Pillar by Pillar

๐Ÿ“Œ Build cloud capabilities in each pillar in isolation with little coordination about interdependencies.

Organizations that lack stakeholder alignment for all functional pillars, or only have alignment for a subset of pillars, can resolve to building capabilities in pillars individually. This is a common mode of operation in many organizations that are just starting out their cloud journey and have not recognized the need for a Cloud Foundation team yet.

The Cloud Foundation Maturity model can help practioners identify the relevant capabilities in each pillar based on the Cluster (see What is a Building Block). Cloud Foundation teams can use the journey stage to derive a recommended implementation order of capabilities.

Advantages and Disadvantages

One advantage is that the pillars can be built early and provide cloud environments without slowdowns caused by dependencies in other pillars.

The key disadvantages of this model are

  • Media-breaks and manual handover between process steps for DevOps teams

  • Gaps in Cloud Foundation capabilities due to "blind spots" in pillars owned by different stakeholders

  • Increased complexity in the solution architectures due to evolutionary introduction of "point-to-point" or "process-to-process" interfaces as pillars try to individually implement building blocks.

  • Increased cost for building and operating the cloud foundation due to the increased complexity.

Building a Cloud Foundation Pillar by Pillar

To illustrate how the uncoordinated and isolated introduction of capabilities results in increased technical complexity, maintenance and development cost, let's look at a practical example. Assume we have an Azure platform team starts building a basic Tenant Provisioning process that allows DevOps teams to order Azure subscriptions for their projects. For that purpose they start keeping track of subscriptions and their owners with an Excel sheet on SharePoint, a very basic implementation of a Cloud Tenant Database.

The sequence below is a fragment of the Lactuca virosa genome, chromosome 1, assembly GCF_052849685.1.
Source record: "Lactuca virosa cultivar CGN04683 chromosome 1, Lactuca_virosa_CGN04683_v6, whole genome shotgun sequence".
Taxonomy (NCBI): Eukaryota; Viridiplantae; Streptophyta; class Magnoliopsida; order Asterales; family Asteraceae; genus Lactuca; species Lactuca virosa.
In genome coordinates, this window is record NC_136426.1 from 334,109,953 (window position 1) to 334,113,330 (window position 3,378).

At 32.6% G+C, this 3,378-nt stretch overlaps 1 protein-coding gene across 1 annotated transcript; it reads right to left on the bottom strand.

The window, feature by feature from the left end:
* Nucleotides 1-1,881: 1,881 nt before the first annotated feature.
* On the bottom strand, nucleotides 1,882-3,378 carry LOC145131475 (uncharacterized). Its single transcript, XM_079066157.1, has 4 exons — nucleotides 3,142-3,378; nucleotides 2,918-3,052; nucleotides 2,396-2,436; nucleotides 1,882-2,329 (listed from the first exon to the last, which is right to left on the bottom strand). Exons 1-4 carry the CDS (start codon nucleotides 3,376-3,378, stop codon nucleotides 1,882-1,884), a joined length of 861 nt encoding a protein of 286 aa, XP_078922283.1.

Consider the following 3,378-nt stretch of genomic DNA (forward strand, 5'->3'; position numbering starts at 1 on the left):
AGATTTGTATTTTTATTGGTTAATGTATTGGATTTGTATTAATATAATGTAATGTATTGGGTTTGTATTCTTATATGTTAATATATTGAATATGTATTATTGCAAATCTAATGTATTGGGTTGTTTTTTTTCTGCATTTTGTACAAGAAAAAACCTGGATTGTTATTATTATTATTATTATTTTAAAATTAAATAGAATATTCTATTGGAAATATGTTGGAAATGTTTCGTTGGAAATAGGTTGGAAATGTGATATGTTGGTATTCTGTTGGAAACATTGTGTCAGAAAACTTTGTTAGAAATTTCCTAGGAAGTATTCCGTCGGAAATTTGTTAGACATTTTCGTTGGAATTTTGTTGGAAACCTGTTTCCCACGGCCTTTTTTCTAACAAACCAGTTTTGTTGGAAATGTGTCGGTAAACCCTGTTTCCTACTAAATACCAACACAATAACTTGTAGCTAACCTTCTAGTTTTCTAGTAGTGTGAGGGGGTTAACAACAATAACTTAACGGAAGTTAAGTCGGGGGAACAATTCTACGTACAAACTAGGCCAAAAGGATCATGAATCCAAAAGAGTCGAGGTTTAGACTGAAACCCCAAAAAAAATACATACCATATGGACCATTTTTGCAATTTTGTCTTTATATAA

Of course our Azure Team is aware that someone has to pay for the incurred subscription consumption at the end of the day. However, the stakeholders responsible for IT chargeback are part of a different department and getting in touch with them is difficult. After a bit of back and forth, they located the responsible person who's processing the monthly Azure invoices. This person explains to them, that all Azure consumption is currently charged to a shared IT Cost pool. While our Azure Teams insists that it's not a good idea, they have to settle with this organization because improving the Azure chargeback process is currently not a priority to the finance and controlling department.

In the meantime, our Azure Team is getting more and more requests for subscriptions and maintaining that excel sheet has become a chore. To provider a better service to their customers and ease their own operational burden, the Azure team decides to build a Self-Service Multi-Cloud Tenant Database. Since the requirements for a chargeback process are unknown to them, capturing cost center and other billing-related data is not part of their solution.

During the next quarterly review the colleagues from finance and controlling start noticing that the organization's Azure cost has increased significantly. Building a chargeback process around Monthly cloud tenant billing report now becomes a priority to them, so they setup a meeting with the Azure team to learn how the Azure cost can be broken down to individual IT budgets. After a bit of back and forth, the stakeholders agree on a schema for budget metadata and that the Azure team is supposed to integrate these into their Self-Service Multi-Cloud Tenant Database. Upon reviewing the new requirements however, the Azure team realizes that the original solution they chose to build their database is not able to accommodate these new requirements without significant changes to the system. It's not like they didn't tell the finance team beforehand that they will want a more fine granular chargeback in the future... ๐Ÿ˜ฉ Slightly disgruntled about this avoidable problem, the team throws out their current solution and implements a new tenant database on a different platform. After implementing the solution they also have to chase down all existing customers of their Azure subscription and ask them to fill back their chargeback information as well.

Platform by Platform

๐Ÿ“Œ Build cloud capabilities individually and independently for each cloud platform. Organizations can combine this approach with a Pillar by Pillar or Stage by Stage implementation approach.